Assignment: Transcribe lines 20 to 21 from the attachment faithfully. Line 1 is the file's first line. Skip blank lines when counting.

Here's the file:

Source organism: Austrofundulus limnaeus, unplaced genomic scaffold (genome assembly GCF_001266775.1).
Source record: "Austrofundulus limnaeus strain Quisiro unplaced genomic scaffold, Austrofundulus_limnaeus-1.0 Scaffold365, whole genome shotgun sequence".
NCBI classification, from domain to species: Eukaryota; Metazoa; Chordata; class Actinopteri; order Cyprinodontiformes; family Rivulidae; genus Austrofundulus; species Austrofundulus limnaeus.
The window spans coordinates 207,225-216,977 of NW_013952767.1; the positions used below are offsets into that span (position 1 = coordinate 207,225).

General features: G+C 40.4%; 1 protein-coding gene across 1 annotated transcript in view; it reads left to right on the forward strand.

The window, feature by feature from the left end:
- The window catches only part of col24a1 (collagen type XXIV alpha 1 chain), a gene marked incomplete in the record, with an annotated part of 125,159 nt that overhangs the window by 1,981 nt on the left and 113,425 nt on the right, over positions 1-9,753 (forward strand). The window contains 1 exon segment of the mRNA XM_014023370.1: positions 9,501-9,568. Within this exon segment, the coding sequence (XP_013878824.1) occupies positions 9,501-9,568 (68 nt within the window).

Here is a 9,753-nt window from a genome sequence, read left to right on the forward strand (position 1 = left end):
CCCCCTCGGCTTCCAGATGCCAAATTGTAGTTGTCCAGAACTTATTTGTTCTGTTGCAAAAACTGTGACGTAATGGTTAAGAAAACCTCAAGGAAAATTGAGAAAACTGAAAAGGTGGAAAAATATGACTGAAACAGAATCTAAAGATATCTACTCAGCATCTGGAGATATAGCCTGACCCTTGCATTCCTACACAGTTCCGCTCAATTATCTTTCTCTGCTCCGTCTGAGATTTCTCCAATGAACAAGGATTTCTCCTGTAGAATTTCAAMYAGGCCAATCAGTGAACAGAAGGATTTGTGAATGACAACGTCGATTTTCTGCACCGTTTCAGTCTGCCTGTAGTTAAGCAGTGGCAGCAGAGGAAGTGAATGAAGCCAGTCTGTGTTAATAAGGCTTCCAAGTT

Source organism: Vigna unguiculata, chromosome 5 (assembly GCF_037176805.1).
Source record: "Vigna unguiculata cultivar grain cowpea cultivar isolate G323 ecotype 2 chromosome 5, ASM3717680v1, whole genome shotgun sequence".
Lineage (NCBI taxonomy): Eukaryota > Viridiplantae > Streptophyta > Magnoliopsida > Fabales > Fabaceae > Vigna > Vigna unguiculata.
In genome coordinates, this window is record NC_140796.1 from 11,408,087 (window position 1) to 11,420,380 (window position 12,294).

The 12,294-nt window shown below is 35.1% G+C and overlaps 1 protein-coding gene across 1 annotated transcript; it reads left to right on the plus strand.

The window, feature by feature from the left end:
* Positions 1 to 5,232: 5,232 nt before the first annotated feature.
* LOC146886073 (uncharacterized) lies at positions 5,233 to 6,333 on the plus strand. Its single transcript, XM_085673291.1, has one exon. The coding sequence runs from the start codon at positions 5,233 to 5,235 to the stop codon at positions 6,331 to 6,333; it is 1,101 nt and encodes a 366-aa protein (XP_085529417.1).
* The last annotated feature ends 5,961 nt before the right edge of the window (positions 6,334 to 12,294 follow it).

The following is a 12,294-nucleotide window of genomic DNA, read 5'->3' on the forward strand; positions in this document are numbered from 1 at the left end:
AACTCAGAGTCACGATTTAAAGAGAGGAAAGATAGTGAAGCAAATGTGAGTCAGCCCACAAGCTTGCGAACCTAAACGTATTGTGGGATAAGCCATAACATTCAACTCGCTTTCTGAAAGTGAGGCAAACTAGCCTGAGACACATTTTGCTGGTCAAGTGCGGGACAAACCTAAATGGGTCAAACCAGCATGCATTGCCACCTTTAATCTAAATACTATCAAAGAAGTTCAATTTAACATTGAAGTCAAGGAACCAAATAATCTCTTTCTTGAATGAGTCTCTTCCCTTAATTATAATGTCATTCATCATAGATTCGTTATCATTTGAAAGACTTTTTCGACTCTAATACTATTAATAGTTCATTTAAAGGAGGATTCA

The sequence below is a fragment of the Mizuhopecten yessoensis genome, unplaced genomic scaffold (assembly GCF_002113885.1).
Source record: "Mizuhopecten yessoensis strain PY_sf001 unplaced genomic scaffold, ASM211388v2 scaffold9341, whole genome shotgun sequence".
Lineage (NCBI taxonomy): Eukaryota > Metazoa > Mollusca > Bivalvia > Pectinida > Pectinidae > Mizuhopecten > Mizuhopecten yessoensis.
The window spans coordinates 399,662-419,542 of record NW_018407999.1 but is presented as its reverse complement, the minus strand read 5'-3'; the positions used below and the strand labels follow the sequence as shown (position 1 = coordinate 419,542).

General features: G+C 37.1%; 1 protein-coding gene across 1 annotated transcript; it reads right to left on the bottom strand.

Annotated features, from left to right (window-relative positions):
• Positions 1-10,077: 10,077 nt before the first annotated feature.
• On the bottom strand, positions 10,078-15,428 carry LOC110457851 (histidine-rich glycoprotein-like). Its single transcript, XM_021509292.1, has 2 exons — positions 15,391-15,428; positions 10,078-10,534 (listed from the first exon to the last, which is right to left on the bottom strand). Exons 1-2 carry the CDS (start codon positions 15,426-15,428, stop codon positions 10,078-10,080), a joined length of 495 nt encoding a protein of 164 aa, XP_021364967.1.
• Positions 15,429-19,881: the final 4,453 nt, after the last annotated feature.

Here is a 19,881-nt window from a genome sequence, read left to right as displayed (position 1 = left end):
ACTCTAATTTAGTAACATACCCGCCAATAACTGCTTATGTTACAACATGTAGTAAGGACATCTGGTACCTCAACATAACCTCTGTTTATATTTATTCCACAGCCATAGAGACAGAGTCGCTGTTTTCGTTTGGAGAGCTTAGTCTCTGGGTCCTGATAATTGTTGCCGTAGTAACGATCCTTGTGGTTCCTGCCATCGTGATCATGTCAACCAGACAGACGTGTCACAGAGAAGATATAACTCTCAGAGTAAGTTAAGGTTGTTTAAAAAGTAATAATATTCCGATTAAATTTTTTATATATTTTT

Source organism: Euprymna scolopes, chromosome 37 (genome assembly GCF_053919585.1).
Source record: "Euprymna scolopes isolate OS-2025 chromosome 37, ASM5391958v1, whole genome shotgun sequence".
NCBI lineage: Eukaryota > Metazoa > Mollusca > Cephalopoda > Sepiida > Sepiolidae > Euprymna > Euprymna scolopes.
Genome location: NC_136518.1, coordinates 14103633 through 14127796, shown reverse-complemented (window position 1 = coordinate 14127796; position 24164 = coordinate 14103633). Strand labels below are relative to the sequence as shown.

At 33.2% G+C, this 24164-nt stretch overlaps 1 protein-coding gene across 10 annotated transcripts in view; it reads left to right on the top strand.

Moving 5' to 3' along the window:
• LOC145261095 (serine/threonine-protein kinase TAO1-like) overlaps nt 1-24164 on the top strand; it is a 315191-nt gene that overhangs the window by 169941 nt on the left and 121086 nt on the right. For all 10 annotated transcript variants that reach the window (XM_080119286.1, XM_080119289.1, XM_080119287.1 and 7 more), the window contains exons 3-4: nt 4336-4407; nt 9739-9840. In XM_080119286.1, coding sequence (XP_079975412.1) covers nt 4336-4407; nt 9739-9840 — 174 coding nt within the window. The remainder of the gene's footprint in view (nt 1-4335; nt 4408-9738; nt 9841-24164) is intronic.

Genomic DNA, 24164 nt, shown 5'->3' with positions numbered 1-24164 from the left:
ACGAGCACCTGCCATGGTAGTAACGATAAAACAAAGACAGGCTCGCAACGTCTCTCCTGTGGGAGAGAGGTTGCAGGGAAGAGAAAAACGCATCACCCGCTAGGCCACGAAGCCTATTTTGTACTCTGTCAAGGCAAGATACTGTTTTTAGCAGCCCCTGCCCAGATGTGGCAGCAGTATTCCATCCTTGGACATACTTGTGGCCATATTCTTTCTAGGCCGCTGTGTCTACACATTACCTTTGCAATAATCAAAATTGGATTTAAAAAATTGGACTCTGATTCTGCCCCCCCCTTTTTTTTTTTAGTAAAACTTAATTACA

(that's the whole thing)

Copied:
AACTCAGAGTCACGATTTAAAGAGAGGAAAGATAGTGAAGCAAATGTGAGTCAGCCCACAAGCTTGCGAACCTAAACGTATTGTGGGATAAGCCATAACATTCAACTCGCTTTCTGAAAGTGAGGCAAACTAGCCTGAGACACATTTTGCTGGTCAAGTGCGGGACAAACCTAAATGGGTCAAACCAGCATGCATTGCCACCTTTAATCTAAATACTATCAAAGAAGTTCAATTTAACATTGAAGTCAAGGAACCAAATAATCTCTTTCTTGAATGAGTCTCTTCCCTTAATTATAATGTCATTCATCATAGATTCGTTATCATTTGAAAGACTTTTTCGACTCTAATACTATTAATAGTTCATTTAAAGGAGGATTCA

The sequence below is a fragment of the Mizuhopecten yessoensis genome, unplaced genomic scaffold (assembly GCF_002113885.1).